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She had a second, "serious marriage", to Richard Sigerson, a PR agent, which produced two sons, Adam, now an environmental consultant with two children, and Gabriel, who has worked in zoos from Philadelphia to Madagascar. When that marriage in turn ended, about eight years later, she supported herself as a teacher at private schools and at a centre for delinquents; an autodidact, she also applied to Columbia University, passing an entrance exam despite her near-total lack of formal qualifications. I went to high school for about three months. She married Martin Greenberg, sometime editor of Commentary, a respected translator of Faust and Heinrich von Kleist and brother of the art critic Clement Greenberg, in In he won a Guggenheim fellowship, which gave Fox the support and time to write.

She embarked on two novels: Maurice's Room , for children, and Poor George, for adults. Between and , she published 15 books. When he apprehends a young delinquent in his home in the country, he decides to help the boy.

His wife strongly disapproves. But George, caught in blind philanthropic fervour, ignores her.

The first line of the novel - "Who listens? It's just some slight sense of there being a watershed moment in the war against conformity - and of course in retrospect the 60s look a little less revolutionary now. In her children's books, Fox does not shy away from difficult subjects: homelessness, disease, disability, death; she tends to focus on children who find themselves outsiders.

I think I write mostly about children who, like me, are out of the bowl. I had the experience on the streets that I wrote about in Monkey Island [about an year-old homeless boy in Manhattan], for example, and I have been in a storm at sea [ The Slave Dancer ]. Middle-class children don't get a certain kind of spiritual life with their parents. And it's a real deprivation. Oh my, although we did read the whole book, it was outrageous. It was too horrifying and it made my kids feel sick. I tried to explain that by being aware of the atrocities in life we can change the world and do things better.

That still didn't help. So Fox was not groundbreaking, but she always had her own voice and her own vision. And she's definitely among a handful of the finest writers of contemporary and historical fiction for children. Fox has loved writing for young people, finding it no less of a challenge than writing for adults.

And nobody ever said in a review of my children's books that I write down - I write straight across to them. I don't try to teach. Fox remembers a passage from Coleridge's Notebooks her husband once read to her. And she says oh, that was so good of you, and so wonderful. And Coleridge says that's the worst thing you could do to a child. You shouldn't be praised for doing what's right.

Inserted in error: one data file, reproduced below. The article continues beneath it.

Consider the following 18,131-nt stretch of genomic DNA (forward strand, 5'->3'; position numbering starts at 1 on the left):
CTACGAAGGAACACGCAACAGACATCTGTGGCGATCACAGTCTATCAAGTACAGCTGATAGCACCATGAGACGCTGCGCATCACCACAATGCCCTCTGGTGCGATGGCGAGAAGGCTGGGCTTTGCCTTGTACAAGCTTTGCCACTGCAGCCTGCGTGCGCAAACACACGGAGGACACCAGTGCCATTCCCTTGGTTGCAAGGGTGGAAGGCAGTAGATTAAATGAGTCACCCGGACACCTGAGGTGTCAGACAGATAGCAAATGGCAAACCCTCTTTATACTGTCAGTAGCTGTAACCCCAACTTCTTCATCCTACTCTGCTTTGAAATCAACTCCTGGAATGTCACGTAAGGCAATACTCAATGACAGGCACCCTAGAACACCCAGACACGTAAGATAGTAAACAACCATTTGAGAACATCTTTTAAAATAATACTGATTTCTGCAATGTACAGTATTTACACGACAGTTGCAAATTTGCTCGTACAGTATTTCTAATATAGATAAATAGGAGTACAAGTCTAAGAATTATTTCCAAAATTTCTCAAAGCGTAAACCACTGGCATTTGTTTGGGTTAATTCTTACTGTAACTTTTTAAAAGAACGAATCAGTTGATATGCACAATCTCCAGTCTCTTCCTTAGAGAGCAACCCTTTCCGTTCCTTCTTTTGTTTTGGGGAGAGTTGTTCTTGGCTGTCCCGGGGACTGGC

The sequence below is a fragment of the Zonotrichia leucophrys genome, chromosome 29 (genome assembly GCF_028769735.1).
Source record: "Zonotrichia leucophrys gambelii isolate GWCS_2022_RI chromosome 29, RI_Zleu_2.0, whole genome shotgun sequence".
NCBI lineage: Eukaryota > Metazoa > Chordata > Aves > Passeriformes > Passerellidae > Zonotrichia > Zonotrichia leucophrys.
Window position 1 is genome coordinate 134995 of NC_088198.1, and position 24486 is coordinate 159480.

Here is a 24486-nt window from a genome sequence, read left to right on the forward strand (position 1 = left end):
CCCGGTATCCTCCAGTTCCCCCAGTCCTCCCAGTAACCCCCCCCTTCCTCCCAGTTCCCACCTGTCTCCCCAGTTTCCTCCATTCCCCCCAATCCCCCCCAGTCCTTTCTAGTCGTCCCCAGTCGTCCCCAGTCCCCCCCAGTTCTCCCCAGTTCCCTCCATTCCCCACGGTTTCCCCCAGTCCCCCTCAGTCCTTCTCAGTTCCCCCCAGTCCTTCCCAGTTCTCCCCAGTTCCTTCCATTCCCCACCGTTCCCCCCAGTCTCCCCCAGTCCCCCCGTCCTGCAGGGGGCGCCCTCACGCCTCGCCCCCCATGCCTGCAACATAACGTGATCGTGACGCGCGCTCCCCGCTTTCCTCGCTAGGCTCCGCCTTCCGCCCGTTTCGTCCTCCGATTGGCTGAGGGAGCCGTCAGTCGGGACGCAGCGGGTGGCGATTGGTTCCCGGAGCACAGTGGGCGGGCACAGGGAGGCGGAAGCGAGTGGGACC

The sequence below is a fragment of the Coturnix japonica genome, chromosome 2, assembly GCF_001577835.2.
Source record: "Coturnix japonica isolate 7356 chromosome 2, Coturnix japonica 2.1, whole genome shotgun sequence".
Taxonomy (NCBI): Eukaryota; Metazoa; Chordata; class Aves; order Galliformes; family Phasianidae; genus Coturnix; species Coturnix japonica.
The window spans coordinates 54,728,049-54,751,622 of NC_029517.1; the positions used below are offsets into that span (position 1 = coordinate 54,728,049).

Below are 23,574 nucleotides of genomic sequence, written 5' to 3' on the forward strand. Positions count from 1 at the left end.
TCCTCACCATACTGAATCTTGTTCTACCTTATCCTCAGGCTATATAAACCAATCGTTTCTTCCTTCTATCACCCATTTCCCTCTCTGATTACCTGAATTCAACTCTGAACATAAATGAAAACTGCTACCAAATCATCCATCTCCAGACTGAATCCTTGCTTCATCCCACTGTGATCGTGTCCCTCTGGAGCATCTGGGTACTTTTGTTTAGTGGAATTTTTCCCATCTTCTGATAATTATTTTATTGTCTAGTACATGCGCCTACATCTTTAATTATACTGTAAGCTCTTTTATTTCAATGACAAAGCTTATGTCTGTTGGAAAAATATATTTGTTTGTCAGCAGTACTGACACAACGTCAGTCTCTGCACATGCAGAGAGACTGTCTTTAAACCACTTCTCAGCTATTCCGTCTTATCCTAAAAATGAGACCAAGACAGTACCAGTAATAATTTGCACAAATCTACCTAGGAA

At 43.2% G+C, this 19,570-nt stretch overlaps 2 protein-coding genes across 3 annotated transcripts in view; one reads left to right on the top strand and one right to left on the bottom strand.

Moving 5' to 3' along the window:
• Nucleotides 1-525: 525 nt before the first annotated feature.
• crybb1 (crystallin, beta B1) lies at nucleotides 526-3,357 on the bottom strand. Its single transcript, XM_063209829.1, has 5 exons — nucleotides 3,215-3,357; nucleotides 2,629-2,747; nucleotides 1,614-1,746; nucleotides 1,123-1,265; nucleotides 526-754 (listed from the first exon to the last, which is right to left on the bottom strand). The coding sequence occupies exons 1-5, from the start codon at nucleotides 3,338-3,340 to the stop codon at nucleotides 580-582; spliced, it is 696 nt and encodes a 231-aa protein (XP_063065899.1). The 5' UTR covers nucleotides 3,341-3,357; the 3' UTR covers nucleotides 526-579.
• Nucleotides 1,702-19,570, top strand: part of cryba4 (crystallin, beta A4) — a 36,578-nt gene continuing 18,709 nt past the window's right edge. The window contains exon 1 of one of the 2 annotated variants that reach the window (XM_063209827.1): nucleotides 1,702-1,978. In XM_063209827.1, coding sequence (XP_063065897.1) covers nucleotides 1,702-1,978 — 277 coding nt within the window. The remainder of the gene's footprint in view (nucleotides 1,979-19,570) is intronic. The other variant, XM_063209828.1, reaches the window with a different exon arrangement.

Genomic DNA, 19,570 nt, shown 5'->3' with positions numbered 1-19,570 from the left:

You should just do it. Sophie Bentwood, a middle-aged Brooklynite, puts down milk for a stray cat at the beginning of Desperate Characters In his introduction to the reprint, Franzen went further: "It seemed to me obviously superior to any novel by Fox's contemporaries, John Updike, Philip Roth and Saul Bellow. It seemed unarguably great. And many have come to share Franzen's view. Instead, she distributes her formidable acumen unselfishly, so that even the most minor characters can suddenly offer crucial insight, and unsympathetic characters are often the most fascinating: brilliant, unfathomable and raging.

Unlike many other houses in Cobble Hill, Brooklyn, it is not a brownstone, but a beautiful, spa cious English-style terrace house. She works at the top, in a room full of light lined with shelves of her own work in many foreign languages. When Fox's grandmother died, Elsie decided she shouldn't be told, as "she wouldn't be interested", and this throw-away cruelty was the seed for The Widow's Children , which eschews the baggier picaresque of The Western Coast, returning to the tight, controlled claustrophobia of her first two novels.

Laura, an ageing Spanish beauty, chooses not to tell a family gathering of her mother's death; instead she charges her editor friend Peter with the job. She's not to know! He knew he had to get Clara to the funeral. My mother set that off by saying I wouldn't be interested [in my grandmother's death].

But I sharpened a moral knife on that phrase and made it come out different. I think what she failed in was to be good in the way Peter was. To make me come to the funeral. This is Fox's favourite among her novels, and her publisher told her at the time it was her best - but declined to publish it. He felt it wouldn't sell.

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It was turned down by another A Servant's Tale, which followed in , was turned down by 17 before appearing. Her last adult novel, The God of Nightmares , had a slightly easier time but didn't survive. By they were all out of print although, Fox is keen to point out, "There were very few of them, but I never ran out of readers".